. . . so starts this song on Lust Control’s We Are Not Ashamed album. I’m sure Martin Luther pinned his theses to the door five hundred years ago precisely so this song could be posted on my blog today.

Saturday, 21 October 2017

Book Review: John Webster, God without Measure, Vol. II

John Webster, God without Measure: Working Papers in Christian Theology. Volume ii: Virtue and Intellect (London: Bloomsbury T&T Clark, 2016)

In the second of his two-volume collection of essays entitled God without Measure, John Webster considers aspects of moral theology and the human intellect. There are chapters on the relation between Christology and ethics; on matters such as dignity, mercy, sorrow, and courage; on the importance of mortification and vivification; on speech; on the intellectual life and intellectual patience; and on the place of theology as a university discipline. Each chapter is paradigmatic of Webster’s careful approach to crafting theology, redolent of earlier systematicians, and especially of Thomas Aquinas, whose influence is particularly noticeable. The effect of Webster’s writing is to lead the attentive reader closer to the triune God of Christian confession.

And judging by the topics addressed, such proximity to God is surely what Webster intends to foster. God without Measure ii is not a treatment of contemporary ethical issues from a Christian perspective, but an invitation to contemplate a properly theological account of creaturely life and activity—that is, an account founded on and resourced by God, the source of all being. Thus creaturely dignity (Chapter 3) is secured by God’s love for the creature, and courage (Chapter 6) arises from an assurance of God’s promises of good for the creature. Webster’s point is that an awareness of how to live and act aright can only be derived from a gospel-shaped consideration of God, and of God’s dealings with the world.

As with the first volume, God without Measure ii consists mostly of papers that are published elsewhere; this, along with its price, may have an impact on the desirability of the book. Also, as engaging as Webster’s style is, these essays require particularly focused attention, as his approach is more concerned to elucidate the theological principles underlying creaturely being and action than to provide examples of good ethical practice, and today’s activists and pragmatists are sure to be frustrated at times. Regardless, established scholars, postgraduate students, and advanced undergraduates and ministers are unlikely to deny the worth of Webster’s deliberations here.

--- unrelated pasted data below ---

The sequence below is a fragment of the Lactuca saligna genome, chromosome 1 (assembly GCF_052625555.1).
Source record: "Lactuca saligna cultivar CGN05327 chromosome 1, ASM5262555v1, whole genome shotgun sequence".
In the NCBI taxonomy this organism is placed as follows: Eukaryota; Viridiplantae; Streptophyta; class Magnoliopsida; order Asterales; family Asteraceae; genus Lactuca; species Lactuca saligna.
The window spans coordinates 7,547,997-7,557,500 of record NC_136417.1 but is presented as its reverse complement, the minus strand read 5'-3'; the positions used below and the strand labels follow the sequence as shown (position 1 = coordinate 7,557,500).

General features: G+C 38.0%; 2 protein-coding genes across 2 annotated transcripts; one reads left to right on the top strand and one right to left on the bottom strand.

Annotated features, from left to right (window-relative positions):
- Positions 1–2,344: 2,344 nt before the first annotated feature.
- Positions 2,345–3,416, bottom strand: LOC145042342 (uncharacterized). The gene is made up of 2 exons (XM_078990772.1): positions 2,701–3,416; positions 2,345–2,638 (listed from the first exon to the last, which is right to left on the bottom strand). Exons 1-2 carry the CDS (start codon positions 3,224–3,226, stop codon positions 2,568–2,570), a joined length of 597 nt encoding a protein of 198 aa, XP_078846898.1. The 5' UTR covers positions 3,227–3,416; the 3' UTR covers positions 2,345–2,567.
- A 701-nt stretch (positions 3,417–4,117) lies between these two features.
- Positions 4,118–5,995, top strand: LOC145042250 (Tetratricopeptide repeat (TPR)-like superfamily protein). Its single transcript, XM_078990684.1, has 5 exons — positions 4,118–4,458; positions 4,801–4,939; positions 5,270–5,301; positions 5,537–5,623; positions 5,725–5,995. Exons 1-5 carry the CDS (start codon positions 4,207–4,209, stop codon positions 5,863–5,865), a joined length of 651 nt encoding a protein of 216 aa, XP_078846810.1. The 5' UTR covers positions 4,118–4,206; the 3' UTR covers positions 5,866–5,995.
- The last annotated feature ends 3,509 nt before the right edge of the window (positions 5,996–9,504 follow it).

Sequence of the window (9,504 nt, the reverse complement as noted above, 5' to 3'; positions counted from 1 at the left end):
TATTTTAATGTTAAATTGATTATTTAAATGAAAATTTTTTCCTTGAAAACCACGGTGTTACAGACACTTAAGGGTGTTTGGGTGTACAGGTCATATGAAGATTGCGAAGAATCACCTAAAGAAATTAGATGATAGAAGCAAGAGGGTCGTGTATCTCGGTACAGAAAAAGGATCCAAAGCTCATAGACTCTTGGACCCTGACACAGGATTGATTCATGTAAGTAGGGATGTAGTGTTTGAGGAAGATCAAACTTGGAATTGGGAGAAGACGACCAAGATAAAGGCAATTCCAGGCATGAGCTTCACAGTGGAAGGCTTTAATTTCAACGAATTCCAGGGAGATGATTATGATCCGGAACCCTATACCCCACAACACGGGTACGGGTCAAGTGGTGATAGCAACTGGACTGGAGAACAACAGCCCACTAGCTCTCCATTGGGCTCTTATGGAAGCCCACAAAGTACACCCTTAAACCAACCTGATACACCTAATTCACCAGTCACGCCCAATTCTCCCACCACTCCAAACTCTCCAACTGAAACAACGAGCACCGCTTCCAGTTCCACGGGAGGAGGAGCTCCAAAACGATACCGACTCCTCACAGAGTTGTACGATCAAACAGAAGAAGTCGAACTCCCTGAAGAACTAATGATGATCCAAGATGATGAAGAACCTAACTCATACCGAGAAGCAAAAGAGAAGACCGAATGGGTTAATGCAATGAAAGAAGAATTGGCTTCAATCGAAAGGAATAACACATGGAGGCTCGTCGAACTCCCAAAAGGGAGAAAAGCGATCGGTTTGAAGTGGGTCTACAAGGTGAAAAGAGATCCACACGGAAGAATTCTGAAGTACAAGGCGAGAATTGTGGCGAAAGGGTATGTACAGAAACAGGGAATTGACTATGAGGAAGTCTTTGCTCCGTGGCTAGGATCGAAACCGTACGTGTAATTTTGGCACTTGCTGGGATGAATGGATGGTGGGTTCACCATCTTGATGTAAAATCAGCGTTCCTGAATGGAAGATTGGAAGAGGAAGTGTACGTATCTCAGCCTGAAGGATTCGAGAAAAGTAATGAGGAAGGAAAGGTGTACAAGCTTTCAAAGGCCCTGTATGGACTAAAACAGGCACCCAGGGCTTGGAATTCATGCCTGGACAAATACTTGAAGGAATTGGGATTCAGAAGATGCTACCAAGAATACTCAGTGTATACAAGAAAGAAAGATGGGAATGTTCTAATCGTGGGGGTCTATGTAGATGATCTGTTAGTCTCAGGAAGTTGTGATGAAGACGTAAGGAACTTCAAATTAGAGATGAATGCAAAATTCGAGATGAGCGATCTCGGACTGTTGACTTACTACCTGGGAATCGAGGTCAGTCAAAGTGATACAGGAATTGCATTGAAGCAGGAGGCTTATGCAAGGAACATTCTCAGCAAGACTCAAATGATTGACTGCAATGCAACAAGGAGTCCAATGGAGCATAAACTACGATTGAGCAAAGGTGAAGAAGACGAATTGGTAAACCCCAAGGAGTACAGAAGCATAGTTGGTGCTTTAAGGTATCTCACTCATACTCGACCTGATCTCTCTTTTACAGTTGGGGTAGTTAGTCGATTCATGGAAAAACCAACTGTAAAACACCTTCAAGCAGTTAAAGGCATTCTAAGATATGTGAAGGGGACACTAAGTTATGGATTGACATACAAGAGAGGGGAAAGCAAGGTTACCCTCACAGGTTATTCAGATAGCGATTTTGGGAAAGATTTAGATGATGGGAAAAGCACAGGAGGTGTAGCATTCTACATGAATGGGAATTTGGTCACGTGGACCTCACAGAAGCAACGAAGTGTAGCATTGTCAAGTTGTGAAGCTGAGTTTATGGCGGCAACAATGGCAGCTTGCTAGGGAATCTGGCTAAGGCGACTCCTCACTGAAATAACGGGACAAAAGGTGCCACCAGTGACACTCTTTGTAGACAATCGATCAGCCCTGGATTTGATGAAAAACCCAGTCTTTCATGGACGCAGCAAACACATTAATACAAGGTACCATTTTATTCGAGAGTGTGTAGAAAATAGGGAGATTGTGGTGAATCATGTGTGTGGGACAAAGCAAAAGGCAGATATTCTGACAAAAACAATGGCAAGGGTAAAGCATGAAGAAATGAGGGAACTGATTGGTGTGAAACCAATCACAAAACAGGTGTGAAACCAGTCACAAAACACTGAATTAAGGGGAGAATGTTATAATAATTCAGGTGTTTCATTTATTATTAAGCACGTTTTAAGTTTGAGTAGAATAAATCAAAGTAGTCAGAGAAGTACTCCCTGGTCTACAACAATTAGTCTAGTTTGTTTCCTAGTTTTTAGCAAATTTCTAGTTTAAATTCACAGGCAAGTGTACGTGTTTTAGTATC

This review was originally published in Theological Book Review 27:1 (2016), pp. 51–52

Friday, 13 October 2017

Book Review: John Webster, God without Measure, Vol. I

John Webster, God without Measure: Working Papers in Christian Theology. Volume i: God and the Works of God (London: Bloomsbury T&T Clark, 2016)

God without Measure i is the first of a two-volume collection of essays on Christian theology by John Webster. The essays are grouped into two parts. Part i is entitled ‘God in himself’, and here Webster examines theology proper – the life of the triune God, the importance of the Son’s eternal generation, the place of Christology in systematic theology, and an examination of the Christology of the letter to the Hebrews. In Part ii, ‘God’s Outer Works’, Webster focuses on creation, God’s relation to creation, and essential doctrines such as soteriology and ecclesiology.

Throughout, Webster is concerned to emphasise that any doctrine starting from the works of God rather than from God in se is likely to generate a host of unnecessary theological problems that only a return to theology proper can resolve. Thus Webster starts each of his doctrinal examinations first by attending to the triune God from whom all things have come, and to whom all things are ordered. In this, the influence of Thomas Aquinas on Webster’s contemplations is hard to deny, as is that of Augustine, John Calvin, and Karl Barth. But the voice pervading these essays is unmistakably Webster’s, and those already appreciative of his prior publications will likely welcome these carefully nuanced contributions.

It should be noted that most of the papers have seen print elsewhere; only the first and third chapters are original to this volume. While it is genuinely helpful to have some of Webster’s finest essays in one place, the fact remains that God without Measure i is an expensive book for an individual scholar to buy if all s/he requires are the two previously unpublished articles on the matter of Christian theology and eternal generation. Also, the nature of this volume as a collection of previously published self-contained pieces means that there is some repetition between the chapters – though the consistency of Webster’s thought soon becomes apparent. Established scholars, postgraduate students, and advanced undergraduates and ministers should all find much of value in this book.